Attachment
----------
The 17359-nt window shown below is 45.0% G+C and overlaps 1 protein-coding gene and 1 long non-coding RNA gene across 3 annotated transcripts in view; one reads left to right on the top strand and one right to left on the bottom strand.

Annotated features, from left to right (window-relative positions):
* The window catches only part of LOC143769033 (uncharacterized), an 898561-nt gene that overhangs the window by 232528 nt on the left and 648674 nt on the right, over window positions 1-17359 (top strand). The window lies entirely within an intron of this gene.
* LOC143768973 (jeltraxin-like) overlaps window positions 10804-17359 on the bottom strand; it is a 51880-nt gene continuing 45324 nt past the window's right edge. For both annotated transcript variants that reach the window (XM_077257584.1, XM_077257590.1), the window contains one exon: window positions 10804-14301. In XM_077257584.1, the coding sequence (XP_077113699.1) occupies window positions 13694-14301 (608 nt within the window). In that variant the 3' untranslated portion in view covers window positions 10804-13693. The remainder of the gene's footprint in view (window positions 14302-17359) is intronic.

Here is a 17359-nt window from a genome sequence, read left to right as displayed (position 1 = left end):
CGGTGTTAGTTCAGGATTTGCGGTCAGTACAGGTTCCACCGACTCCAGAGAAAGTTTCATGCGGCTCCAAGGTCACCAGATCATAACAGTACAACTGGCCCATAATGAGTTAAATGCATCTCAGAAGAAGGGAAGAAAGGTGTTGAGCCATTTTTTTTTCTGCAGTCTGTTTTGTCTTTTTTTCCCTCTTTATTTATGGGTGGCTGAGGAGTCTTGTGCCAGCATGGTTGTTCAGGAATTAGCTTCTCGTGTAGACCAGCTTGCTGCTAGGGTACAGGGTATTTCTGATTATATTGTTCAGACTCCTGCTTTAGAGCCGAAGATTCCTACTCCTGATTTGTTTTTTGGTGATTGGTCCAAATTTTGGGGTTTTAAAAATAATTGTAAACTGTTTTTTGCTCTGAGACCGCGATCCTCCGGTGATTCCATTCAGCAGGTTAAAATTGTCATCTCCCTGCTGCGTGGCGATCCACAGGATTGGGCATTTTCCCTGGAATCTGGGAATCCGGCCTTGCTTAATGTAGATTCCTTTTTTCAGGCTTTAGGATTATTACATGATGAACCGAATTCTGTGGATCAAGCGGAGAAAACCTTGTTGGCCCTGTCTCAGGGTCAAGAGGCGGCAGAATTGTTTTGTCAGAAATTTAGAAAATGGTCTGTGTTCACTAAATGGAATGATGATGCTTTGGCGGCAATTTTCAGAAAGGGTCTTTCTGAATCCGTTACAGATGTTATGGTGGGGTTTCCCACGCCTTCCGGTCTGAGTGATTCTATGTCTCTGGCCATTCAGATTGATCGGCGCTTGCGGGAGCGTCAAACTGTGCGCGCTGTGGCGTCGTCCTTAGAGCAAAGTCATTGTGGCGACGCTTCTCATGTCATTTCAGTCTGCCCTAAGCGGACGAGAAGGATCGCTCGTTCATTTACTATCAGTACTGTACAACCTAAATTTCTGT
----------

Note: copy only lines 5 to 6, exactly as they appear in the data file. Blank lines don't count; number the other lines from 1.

Here is a 17359-nt window from a genome sequence, read left to right as displayed (position 1 = left end):
CGGTGTTAGTTCAGGATTTGCGGTCAGTACAGGTTCCACCGACTCCAGAGAAAGTTTCATGCGGCTCCAAGGTCACCAGATCATAACAGTACAACTGGCCCATAATGAGTTAAATGCATCTCAGAAGAAGGGAAGAAAGGTGTTGAGCCATTTTTTTTTCTGCAGTCTGTTTTGTCTTTTTTTCCCTCTTTATTTATGGGTGGCTGAGGAGTCTTGTGCCAGCATGGTTGTTCAGGAATTAGCTTCTCGTGTAGACCAGCTTGCTGCTAGGGTACAGGGTATTTCTGATTATATTGTTCAGACTCCTGCTTTAGAGCCGAAGATTCCTACTCCTGATTTGTTTTTTGGTGATTGGTCCAAATTTTGGGGTTTTAAAAATAATTGTAAACTGTTTTTTGCTCTGAGACCGCGATCCTCCGGTGATTCCATTCAGCAGGTTAAAATTGTCATCTCCCTGCTGCGTGGCGATCCACAGGATTGGGCATTTTCCCTGGAATCTGGGAATCCGGCCTTGCTTAATGTAGATTCCTTTTTTCAGGCTTTAGGATTATTACATGATGAACCGAATTCTGTGGATCAAGCGGAGAAAACCTTGTTGGCCCTGTCTCAGGGTCAAGAGGCGGCAGAATTGTTTTGTCAGAAATTTAGAAAATGGTCTGTGTTCACTAAATGGAATGATGATGCTTTGGCGGCAATTTTCAGAAAGGGTCTTTCTGAATCCGTTACAGATGTTATGGTGGGGTTTCCCACGCCTTCCGGTCTGAGTGATTCTATGTCTCTGGCCATTCAGATTGATCGGCGCTTGCGGGAGCGTCAAACTGTGCGCGCTGTGGCGTCGTCCTTAGAGCAAAGTCATTGTGGCGACGCTTCTCATGTCATTTCAGTCTGCCCTAAGCGGACGAGAAGGATCGCTCGTTCATTTACTATCAGTACTGTACAACCTAAATTTCTGT